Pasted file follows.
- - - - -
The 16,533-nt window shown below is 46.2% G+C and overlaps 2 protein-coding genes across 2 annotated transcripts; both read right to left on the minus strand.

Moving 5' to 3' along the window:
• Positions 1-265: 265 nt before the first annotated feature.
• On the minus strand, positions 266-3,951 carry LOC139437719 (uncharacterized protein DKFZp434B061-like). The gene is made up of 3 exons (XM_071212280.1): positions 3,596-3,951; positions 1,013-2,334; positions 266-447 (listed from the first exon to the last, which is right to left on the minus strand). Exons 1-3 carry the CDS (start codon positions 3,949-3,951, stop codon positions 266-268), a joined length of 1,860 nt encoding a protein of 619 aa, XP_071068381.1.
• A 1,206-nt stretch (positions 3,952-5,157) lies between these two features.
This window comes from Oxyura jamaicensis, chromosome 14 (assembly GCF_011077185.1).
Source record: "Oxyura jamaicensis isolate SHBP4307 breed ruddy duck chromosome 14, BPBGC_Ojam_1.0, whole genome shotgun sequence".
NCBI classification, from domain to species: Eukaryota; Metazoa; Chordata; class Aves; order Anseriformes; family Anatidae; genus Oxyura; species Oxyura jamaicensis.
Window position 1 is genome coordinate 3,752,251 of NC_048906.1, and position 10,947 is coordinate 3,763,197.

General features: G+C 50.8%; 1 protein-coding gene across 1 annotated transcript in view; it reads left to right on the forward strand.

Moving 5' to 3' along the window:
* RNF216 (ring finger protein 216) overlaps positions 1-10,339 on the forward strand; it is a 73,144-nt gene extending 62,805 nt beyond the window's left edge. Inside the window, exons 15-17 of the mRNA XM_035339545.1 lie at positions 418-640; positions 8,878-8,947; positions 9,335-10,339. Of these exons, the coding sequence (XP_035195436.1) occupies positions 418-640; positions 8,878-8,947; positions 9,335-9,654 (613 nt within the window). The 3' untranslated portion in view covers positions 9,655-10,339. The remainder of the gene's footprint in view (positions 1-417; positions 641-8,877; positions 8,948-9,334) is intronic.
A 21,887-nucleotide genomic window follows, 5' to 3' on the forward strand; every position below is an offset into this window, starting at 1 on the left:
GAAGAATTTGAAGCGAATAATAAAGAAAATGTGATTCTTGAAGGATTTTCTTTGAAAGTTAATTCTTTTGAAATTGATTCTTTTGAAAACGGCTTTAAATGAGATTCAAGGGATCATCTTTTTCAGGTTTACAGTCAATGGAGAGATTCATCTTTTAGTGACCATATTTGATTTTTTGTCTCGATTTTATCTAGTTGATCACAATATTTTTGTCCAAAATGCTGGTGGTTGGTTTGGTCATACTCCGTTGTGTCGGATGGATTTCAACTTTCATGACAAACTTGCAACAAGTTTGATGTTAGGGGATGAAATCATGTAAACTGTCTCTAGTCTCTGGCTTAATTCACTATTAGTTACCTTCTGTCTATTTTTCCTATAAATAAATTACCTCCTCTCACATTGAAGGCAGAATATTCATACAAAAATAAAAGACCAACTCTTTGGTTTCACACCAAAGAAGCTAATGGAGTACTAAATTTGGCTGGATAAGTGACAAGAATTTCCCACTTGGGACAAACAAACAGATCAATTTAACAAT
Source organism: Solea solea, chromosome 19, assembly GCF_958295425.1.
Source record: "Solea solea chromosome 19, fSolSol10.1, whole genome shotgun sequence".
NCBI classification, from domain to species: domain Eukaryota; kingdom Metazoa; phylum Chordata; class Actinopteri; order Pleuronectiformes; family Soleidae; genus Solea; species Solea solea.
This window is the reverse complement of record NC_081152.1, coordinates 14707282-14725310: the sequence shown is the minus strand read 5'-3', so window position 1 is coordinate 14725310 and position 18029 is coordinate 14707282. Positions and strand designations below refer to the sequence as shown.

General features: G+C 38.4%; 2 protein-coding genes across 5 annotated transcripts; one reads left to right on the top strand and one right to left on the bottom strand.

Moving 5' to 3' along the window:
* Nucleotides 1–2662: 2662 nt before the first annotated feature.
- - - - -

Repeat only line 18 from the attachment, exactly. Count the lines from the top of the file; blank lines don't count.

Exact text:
This window is the reverse complement of record NC_081152.1, coordinates 14707282-14725310: the sequence shown is the minus strand read 5'-3', so window position 1 is coordinate 14725310 and position 18029 is coordinate 14707282. Positions and strand designations below refer to the sequence as shown.